Investment Team Voices Home Page

Perspectives on Innovation: Stock Exchanges, A Catalyst for Improved Transparency

We all appreciate knowing what the companies we may invest in are doing across the board, from financial to nonfinancial operational activities.

Standardized disclosures about company activities are an essential tool for making good investment decisions. For financial issues, accounting disclosures are fairly uniform across the developed world.  However, standardization is still in a nascent stage for nonfinancial issues, including ESG.

Stock exchanges are working to improve and increase nonfinancial data. Exchanges have multiple ways of interacting with ESG data and have been doing so for some time (see the graph below).

Stock exchanges: Encouraging companies to provide greater access to nonfinancial information

stock exchanges encouraging ESG information

Source: Sustainable Stock Exchanges Initiative, Results and Impact Annual Report 2022 and UNCTAD, Annual Report 2021, “Bridging the Sustainable Development Goals’ financing gap.”

For example, the Hong Kong Stock Exchange recently announced plans to make its listed companies disclose more about climate-related risks. The disclosures would include such measures as Scope 3 emissions* and would be aligned with rules being developed by the International Sustainability Standards Board (ISSB).

Case Study: Hong Kong Exchanges and Clearing, Ltd. (HKEX)

The company’s monopoly status makes it the key conduit for financial flows to and from China while its innovative Stock Connect program allows foreign investors access to mainland Chinese companies. The company’s 2012 acquisition of the London Metal Exchange provided commodity exposure and more of a global profile. One of the first large exchanges to go public, HKEX has shown a higher growth profile than many of its peers.

The Sustainable Stock Exchange Initiative (SSE) was launched in 2009 to provide a global platform for exploring how exchanges—in collaboration with investors, companies (issuers), regulators, policymakers and relevant international organizations—can enhance performance on ESG issues. Since its inception, more than 130 exchanges worldwide have become SSE members.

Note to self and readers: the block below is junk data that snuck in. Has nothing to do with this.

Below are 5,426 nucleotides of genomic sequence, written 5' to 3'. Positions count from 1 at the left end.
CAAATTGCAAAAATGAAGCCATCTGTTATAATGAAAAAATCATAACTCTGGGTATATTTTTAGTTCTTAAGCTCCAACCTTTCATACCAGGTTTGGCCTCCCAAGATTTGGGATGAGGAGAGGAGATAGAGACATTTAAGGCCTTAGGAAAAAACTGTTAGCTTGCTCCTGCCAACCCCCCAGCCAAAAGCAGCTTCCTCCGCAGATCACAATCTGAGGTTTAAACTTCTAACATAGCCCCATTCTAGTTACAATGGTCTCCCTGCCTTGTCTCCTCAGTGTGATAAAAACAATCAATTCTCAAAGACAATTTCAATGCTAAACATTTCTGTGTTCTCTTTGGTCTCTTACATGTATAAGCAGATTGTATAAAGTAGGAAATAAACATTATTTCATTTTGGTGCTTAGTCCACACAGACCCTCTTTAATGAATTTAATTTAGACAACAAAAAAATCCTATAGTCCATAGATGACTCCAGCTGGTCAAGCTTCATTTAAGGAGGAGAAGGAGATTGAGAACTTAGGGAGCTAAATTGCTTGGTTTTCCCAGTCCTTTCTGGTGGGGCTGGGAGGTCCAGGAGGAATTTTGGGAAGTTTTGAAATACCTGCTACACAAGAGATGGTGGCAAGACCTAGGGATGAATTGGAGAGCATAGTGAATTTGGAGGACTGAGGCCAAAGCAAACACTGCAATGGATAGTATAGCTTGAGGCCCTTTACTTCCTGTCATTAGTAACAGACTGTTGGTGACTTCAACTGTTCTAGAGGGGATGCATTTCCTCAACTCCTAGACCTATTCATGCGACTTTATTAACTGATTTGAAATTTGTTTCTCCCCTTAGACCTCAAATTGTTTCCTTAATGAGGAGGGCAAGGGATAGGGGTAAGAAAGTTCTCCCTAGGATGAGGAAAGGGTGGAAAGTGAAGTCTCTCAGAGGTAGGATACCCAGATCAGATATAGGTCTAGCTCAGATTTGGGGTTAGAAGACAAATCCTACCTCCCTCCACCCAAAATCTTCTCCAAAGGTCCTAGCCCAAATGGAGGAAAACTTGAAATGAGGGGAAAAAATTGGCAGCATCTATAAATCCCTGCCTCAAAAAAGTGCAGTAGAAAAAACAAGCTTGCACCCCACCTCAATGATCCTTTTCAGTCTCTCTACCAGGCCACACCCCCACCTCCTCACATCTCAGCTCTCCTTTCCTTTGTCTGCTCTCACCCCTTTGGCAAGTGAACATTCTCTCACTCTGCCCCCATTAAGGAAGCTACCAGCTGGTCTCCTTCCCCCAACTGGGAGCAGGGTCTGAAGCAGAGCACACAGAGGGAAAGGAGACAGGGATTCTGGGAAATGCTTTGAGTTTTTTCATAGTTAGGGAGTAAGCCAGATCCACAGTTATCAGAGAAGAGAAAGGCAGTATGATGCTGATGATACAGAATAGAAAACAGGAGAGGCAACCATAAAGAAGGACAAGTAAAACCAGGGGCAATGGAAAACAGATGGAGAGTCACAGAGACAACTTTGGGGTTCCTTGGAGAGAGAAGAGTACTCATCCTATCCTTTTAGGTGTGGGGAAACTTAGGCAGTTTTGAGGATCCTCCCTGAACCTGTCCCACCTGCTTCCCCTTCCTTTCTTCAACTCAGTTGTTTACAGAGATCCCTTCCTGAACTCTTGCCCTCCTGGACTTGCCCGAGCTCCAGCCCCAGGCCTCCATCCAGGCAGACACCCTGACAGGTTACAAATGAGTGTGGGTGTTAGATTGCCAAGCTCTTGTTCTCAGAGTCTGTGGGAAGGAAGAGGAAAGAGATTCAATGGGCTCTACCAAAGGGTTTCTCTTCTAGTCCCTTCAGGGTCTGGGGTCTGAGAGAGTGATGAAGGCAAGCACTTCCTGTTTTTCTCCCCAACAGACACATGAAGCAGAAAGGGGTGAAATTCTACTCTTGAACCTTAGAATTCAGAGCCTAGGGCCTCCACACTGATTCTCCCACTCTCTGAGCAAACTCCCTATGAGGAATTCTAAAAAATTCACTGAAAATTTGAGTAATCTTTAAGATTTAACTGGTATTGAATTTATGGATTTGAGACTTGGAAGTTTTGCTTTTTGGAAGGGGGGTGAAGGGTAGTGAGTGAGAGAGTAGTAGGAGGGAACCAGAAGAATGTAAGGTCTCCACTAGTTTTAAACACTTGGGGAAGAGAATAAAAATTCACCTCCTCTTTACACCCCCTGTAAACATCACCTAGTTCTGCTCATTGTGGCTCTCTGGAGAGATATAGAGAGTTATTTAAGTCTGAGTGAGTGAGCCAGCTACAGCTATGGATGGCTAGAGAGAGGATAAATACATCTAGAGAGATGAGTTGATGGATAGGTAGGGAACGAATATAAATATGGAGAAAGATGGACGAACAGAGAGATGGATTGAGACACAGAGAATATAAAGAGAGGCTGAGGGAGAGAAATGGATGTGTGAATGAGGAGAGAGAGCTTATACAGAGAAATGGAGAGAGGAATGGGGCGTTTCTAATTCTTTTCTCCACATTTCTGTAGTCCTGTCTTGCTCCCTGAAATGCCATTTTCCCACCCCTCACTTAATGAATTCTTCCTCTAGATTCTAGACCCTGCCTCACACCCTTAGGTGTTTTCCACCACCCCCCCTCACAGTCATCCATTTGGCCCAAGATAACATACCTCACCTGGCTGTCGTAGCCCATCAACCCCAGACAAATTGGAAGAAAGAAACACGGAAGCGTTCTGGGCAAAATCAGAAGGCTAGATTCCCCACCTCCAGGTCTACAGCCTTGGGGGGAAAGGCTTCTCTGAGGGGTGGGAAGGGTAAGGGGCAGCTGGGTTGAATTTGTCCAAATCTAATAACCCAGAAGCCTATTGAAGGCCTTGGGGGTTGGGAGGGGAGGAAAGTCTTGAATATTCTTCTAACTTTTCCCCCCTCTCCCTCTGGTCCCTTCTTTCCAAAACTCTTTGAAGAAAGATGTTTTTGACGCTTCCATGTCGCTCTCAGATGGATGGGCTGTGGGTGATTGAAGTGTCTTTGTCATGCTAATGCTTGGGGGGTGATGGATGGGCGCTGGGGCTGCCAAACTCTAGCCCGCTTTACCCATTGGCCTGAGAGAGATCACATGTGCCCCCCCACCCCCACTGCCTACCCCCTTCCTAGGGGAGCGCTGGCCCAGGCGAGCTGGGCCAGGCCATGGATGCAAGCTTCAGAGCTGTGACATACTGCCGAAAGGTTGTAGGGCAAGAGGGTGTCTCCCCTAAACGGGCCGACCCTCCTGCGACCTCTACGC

Organizations like SSE bring investors closer to a world where nonfinancial data becomes as readily available and useful as financial data.

About the authors

Jim Madden, CFA; Tony Tursich, CFA; and Beth Williamson manage the Calamos sustainable equities suite, including Calamos Antetokounmpo Global Sustainable Equities ETF (SROI) and Calamos Antetokounmpo Sustainable Equities Fund (SROIX), as well as separately managed portfolios. Our team has been at the forefront of sustainable investing since 1997 and launched one of the first fossil-fuel-free funds in the United States.

More Perspectives on Innovation

The opinions referenced are as of the date of publication and are subject to change due to changes in the market or economic conditions and may not necessarily come to pass. Information contained herein is for informational purposes only and should not be considered investment advice. References to specific securities, asset classes and financial markets are for illustrative purposes only and are not intended to be, and should not be interpreted as, recommendations.

This material is distributed for informational purposes only. The information contained herein is based on internal research derived from various sources and does not purport to be statements of all material facts relating to the information mentioned and, while not guaranteed as to the accuracy or completeness, has been obtained from sources we believe to be reliable.

* Scope 3 emissions are the result of activities from assets not owned or controlled by the reporting organization, but that the organization indirectly affects in its value chain. Source: United States Environmental Protection Agency.

19079 0523